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Assessing the HOF chances of current and former Nuggets...

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Melo_chauncey_mediumAs we recover from Michael Jordan's awkward Hall of Fame induction speech and begin to tally the votes for the second annual Denver Stiffs Hall of Fame, I thought we'd look into the HOF chances of current and former Nuggets still active in the NBA.

Before getting started, we have to clear up one of the biggest misunderstandings about The Naismith Memorial Hall of Fame.  It's a basketball Hall of Fame, not a pro basketball Hall of Fame.  Therefore, a player's collective career spanning college, the NBA and international play are all taken into consideration for Hall of Fame induction.  The geniuses (and I mean that sincerely, I love their site) at Basketball-Reference.com already have a Hall of Fame probability index, so we'll go in order using their forecasts.

Ai_mediumALLEN IVERSON (Basketball-Reference HOF Probability: 100%)

The Case For: In spite of a number of off-the-court incidents, Iverson's entry into Springfield is a no-brainer.  Among active players, Iverson is second in total points scored, fifth in assists and second in steals.  Throw in an MVP Award, 10 All-Star Game appearances, two All-Star Game MVP Awards, four scoring titles and the fact that he's only 5'11" makes Iverson one of the great stories in basketball history.  Iverson was also an exceptional college player at Georgetown and won a Bronze Medal at the 2004 Olympics.

The Case Against: Many traditionalists will argue that Iverson represented/represents all that is wrong with the modern NBA.  A me-first, "hip hop" diva that's disrespectful to those who came before him.  His refusal to come off the bench with the Pistons last season while the Nuggets thrived without him certainly didn't help to negate this reputation.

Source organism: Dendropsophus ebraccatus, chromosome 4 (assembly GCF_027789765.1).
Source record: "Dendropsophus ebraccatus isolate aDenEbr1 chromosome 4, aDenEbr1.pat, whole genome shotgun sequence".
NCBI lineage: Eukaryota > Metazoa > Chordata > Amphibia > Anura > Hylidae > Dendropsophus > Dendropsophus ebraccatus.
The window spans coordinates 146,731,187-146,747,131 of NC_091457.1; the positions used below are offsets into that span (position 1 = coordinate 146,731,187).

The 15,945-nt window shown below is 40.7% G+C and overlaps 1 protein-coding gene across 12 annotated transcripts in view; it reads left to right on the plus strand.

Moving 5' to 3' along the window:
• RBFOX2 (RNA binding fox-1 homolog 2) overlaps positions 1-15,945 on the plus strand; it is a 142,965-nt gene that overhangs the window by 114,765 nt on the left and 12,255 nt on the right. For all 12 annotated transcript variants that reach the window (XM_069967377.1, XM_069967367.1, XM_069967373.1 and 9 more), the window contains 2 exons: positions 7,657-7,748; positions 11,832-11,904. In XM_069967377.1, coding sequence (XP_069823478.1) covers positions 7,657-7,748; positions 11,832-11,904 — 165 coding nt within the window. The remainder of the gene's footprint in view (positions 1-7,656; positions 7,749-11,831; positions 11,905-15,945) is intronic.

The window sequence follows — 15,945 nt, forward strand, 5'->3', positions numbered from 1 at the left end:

The Verdict: While some of the negatives thrown at Iverson are undoubtedly true, his numbers and impact on the game are too overwhelming.  To quote former CIA Director George Tenet, getting A.I. into the Hall of Fame in his first year of eligibility is "a slam dunk."

Melo_mediumCARMELO ANTHONY (Basketball-Reference HOF Probability: 27%)

The Case For: In just a short time, Melo has compiled a remarkable basketball career that includes an NCAA Championship, a Bronze Medal from the 2004 Olympics, a Silver Medal from the 2006 World Championships and, of course, a Gold Medal from the 2008 Olympics.  It should also be noted that in his six seasons in Denver, the Nuggets have appeared in the postseason every time, culminating with last season's Western Conference Finals run and back-to-back 50 win seasons.

The Case Against: Other than those six straight postseason appearances and two All-Star Games, Melo's done nothing notable winning-wise at the NBA level.  Melo has also been embroiled in some unfortunate incidents, including a brawl at Madison Square Garden in 2006 and a series of off-court incidents that we're all hoping he's put behind him.  But he's only 24 and his best years could be ahead of him if he's willing to improve his game and non-basketball life.